USC tennis, lacrosse stars earn Pac-12 Players of the Week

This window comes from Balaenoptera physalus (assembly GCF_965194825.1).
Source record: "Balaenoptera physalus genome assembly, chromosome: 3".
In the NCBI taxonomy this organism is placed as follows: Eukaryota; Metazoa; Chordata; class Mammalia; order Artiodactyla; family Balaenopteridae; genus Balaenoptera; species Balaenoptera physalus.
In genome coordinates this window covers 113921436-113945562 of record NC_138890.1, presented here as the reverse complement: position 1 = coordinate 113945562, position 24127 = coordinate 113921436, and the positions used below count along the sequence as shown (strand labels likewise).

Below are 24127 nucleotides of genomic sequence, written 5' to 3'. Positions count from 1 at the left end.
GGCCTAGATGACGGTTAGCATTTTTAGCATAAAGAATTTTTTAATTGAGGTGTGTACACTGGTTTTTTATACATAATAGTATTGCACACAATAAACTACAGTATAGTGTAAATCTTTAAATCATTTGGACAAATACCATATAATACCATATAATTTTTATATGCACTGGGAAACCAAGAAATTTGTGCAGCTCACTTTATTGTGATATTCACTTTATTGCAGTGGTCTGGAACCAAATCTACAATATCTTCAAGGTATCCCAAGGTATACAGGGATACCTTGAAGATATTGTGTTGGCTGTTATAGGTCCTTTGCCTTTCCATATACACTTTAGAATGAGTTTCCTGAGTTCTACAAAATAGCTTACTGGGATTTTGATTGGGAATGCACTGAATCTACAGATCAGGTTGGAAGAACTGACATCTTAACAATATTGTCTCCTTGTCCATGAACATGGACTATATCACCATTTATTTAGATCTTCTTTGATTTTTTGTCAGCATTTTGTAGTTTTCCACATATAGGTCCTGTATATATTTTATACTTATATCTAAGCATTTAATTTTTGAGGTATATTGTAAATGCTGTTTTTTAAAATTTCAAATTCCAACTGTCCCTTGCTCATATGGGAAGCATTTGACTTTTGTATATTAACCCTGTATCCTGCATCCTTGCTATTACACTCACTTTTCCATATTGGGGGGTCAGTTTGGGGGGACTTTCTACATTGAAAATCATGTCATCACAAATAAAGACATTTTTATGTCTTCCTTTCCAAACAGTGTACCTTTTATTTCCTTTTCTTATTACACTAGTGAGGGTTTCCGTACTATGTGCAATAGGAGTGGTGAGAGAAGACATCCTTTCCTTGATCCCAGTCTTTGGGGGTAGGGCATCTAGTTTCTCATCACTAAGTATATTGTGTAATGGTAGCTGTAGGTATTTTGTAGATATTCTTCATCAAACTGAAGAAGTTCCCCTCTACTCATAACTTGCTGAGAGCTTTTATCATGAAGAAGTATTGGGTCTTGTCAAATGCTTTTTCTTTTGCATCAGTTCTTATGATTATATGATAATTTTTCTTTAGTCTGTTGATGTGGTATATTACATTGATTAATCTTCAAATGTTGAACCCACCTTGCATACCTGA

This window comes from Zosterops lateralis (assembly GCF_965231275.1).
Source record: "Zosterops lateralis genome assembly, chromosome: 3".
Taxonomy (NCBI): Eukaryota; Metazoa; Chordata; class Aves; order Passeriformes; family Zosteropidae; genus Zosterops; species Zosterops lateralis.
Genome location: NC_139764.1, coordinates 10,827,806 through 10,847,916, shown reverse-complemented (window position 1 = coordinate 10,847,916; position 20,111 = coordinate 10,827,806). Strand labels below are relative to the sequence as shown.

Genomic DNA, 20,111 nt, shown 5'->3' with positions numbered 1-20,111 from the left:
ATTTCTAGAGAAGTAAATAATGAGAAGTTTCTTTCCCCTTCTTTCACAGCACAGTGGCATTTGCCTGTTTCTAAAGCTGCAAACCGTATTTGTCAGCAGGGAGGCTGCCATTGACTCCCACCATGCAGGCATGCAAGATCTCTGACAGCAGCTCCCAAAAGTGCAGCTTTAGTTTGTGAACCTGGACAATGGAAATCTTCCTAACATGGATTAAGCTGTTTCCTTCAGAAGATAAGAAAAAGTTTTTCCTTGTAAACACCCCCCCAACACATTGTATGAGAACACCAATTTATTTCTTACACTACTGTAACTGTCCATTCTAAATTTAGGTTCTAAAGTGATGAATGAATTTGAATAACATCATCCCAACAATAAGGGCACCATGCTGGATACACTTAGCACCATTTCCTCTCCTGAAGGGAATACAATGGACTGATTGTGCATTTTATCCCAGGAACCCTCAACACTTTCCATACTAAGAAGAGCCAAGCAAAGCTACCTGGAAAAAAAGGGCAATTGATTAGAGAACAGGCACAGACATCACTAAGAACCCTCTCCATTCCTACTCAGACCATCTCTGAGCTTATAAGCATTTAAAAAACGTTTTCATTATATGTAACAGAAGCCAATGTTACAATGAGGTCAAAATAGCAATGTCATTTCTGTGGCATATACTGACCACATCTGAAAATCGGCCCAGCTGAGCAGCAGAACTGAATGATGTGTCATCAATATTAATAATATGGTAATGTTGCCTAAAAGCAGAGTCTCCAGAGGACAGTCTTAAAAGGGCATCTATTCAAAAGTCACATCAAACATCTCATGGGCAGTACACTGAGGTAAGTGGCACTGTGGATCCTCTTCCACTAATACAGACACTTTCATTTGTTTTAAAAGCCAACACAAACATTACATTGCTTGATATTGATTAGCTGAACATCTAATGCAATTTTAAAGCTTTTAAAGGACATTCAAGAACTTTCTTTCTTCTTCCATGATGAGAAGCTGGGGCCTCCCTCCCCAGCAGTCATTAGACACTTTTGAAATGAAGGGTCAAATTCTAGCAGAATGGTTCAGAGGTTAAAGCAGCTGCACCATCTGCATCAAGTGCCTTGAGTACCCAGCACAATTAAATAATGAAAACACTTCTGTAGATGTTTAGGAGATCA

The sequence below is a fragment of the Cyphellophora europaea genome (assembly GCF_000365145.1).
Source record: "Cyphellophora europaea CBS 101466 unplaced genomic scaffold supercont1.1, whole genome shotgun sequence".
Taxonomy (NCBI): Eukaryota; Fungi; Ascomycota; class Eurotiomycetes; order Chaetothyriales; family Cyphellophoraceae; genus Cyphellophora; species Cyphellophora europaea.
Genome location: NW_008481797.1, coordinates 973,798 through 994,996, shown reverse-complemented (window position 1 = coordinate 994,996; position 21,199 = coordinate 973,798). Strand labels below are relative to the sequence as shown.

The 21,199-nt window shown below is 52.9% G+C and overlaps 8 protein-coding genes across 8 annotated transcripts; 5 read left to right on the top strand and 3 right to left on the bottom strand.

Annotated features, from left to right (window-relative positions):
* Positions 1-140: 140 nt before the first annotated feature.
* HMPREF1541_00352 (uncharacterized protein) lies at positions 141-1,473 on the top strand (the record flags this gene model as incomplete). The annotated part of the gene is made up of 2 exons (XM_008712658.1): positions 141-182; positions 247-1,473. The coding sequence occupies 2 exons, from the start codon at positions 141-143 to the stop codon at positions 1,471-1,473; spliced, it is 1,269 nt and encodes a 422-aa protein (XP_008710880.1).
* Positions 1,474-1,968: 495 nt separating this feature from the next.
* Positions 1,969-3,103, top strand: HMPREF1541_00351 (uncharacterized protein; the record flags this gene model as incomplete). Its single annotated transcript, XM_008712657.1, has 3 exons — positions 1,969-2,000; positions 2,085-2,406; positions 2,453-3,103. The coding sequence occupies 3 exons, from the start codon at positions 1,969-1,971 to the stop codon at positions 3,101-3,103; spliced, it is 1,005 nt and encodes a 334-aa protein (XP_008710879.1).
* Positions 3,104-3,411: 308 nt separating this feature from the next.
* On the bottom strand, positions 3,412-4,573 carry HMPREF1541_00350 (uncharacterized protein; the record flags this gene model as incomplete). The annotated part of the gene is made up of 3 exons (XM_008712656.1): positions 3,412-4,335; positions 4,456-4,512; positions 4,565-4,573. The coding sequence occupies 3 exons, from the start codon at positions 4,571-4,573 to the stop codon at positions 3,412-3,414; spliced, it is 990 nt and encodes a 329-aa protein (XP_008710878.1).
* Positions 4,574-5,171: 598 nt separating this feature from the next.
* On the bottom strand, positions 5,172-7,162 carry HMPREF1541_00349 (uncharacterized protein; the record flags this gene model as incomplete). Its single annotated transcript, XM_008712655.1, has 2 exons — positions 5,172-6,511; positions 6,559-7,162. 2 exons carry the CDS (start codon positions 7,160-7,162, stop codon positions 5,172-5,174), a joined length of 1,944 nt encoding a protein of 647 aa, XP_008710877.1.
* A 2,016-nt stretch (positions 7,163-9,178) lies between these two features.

first_imgThree Trojans — Gussie Johns and Kerrigan Miller of women’s lacrosse and Gabby Smith of women’s tennis — were honored as Players of the Week by their respective conferences after their play last week. Johns, a junior goaltender, was named MPSF Defensive Player of the Week, while Miller, a freshman midfielder, was named MPSF Rookie of the Week. Smith, a junior, also earned Pac-12 Player of the Week honors for the second time this season.Johns and Miller were recognized after their stellar play over the weekend, leading the No. 3 USC women’s lacrosse team (2-0) to a big 11-10 overtime win against rival No. 9 Northwestern.Johns, a junior goalie for the Trojans and current member of the U.S. Women’s National Team, made a handful of key stops against the Wildcats on Saturday, including a crucial one-on-one save early in the overtime period to keep USC’s winning hopes alive. The Washington, D.C. native led the nation in goals-against average last season (6.04) and has maintained that level of play in 2017. In the game against Northwestern, Johns recorded career-highs of 17 saves and eight ground balls to keep the Wildcats’ high-powered offense at bay. Those 17 saves (on 35 shots) accounted for the second most saves in a single game in USC history, while the eight ground balls tied the program record and was the third-highest total in MPSF conference history. The Defensive Player of the Week award is the third of Johns’ career and her fourth award overall.Miller, the top-ranked recruit in the country coming out of Bayport-Blue Point High School in Bayport, N.Y., has lived up to the billing in this early part of the 2017 season. In addition to scoring the first hat trick of her career on Saturday, the freshman midfielder caused three turnovers and recorded two ground balls and one draw control in addition to scoring the game-winning goal with just four seconds left in overtime. For her efforts, Miller was also named InsideLacrosse National Rookie of the Week. This marks the freshman’s first career MPSF weekly award, and she is the school’s first Rookie of the Week since Johns was selected in March of 2015.Johns, Miller and the rest of the Trojans will now head out east when they battle against No. 4 Florida in Gainesville, Fla. on Friday at 3:30 p.m.In addition, Gabby Smith, a junior on the women’s tennis team, earned her second Pac-12 Player of the Week honor this season after extending her winning streak to 10 straight matches over the weekend. The Henderson, Nev., native is currently ranked No. 25 in the nation in singles play after gutting out a 6-2, 4-6, 6-4 win against Terri Fleming of UCLA on Saturday.Smith has been USC’s most consistent contributor this spring, defeating five nationally ranked competitors over the course of the season. She is also currently ranked No. 47 nationally in doubles play with senior partner Zöe Katz. The nod is the third of Smith’s career all-time and her second weekly honor in 2017 after winning the same award on Jan. 23. Now, she and the rest of the Trojans will gear up for a big matchup against California in Berkeley, Calif. at noon on Saturday.last_img read more